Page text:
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Alternating training improves motor learning

Kennedy Krieger researchers find that varying practice sessions may benefit people with motor disorders

Learning from one's mistakes may be better than practicing to perfection, according to a new study appearing in the October 19 issue of The Journal of Neuroscience. Researchers from the Kennedy Krieger Institute found that forcing people to switch from a normal walking pattern to an unusual one — and back again — made them better able to adjust to the unusual pattern the following day. The findings may help improve therapy for people relearning how to walk following stroke or other injury.

Previous studies in the lab of Amy Bastian, PhD, Director of Motion Analysis Laboratory at Kennedy Krieger Institute, found that walking on a split-belt treadmill — which forces one leg to move at a faster speed — can help correct walking deficits in children and adults with weakness on one side of the body caused by stroke, brain damage, or other conditions. In the new study, Bastian and her colleagues found healthy adults forced to alternate between learning and unlearning an unusual walking pattern on a split-belt treadmill relearned the pattern faster the next day.

"The standard approach to helping stroke patients relearn walking and other motor skills is to tell them how to move better, and then practice it over and over again," Bastian said. "The results of our study suggest that the most effective approach might be to repeatedly challenge patients with new training situations."

In the current study, the researchers trained 52 healthy adults to walk on a split-belt treadmill. One group received 15 minutes of constant exposure to belts moving at different speeds, while another — the switch group — walked on belts that alternated between different speeds and identical speeds. Twenty-four hours later, both groups returned to the treadmill to walk on the belts moving at different speeds. The adults in the switch group relearned how to resume the unusual walking pattern faster than those who had constant exposure to different speeds.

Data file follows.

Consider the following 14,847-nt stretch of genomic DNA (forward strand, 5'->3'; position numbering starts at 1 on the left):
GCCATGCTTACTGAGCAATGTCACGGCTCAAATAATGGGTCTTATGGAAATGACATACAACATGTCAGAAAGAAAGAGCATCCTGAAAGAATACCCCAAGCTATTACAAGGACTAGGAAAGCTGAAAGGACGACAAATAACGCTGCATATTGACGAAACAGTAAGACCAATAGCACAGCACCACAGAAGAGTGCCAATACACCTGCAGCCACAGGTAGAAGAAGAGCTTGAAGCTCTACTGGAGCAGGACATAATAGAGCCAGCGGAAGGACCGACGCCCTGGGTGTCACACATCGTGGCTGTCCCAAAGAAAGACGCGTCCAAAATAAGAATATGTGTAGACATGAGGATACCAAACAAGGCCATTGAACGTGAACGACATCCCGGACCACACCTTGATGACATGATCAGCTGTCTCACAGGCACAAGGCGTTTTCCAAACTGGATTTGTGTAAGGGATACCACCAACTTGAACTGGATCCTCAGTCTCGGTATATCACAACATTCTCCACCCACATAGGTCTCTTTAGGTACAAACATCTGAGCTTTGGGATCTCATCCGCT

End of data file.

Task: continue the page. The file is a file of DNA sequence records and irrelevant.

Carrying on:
"The people in the switch group 'learned to learn' by experiencing more of the awkward, limping leg pattern that occurs right after a switch in speeds," Bastian said.

Contrary to the researchers' predictions, they also found practicing a completely different walking pattern did not interfere with the ability to relearn the first one. A third group practiced walking on a split-belt treadmill that forced the right leg to move faster for 15 minutes, followed by 15 minutes in which the left leg moved faster. When they returned the next day, they too relearned the initial walking pattern slightly faster than those who trained only on a single pattern.

The research was supported by the Eunice Kennedy Shriver National Institute of Child Health & Human Development.

About the Kennedy Krieger Institute

Internationally recognized for improving the lives of children and adolescents with disorders and injuries of the brain and spinal cord, the Kennedy Krieger Institute in Baltimore, MD serves more than 16,000 individuals each year through inpatient and outpatient clinics, home and community services and school-based programs. Kennedy Krieger provides a wide range of services for children with developmental concerns mild to severe, and is home to a team of investigators who are contributing to the understanding of how disorders develop while pioneering new interventions and earlier diagnosis. For more information on Kennedy Krieger Institute, visit

About the Motion Analysis Laboratory

The Motion Analysis Laboratory at Kennedy Krieger Institute studies performance and learning of reaching and walking movements in healthy adults and children, and in different patient populations including: adults and children with cerebellar damage, adults with hemiparesis from stroke, adults with multiple sclerosis or adrenomyeloneuropathy, children with hemispherectomy, children with cerebral palsy and children with autism. All studies are designed to test specific hypotheses about the function of different brain areas, the cause of specific impairments and/or the effects of different interventions.

Mary Ellen Hackett | EurekAlert!
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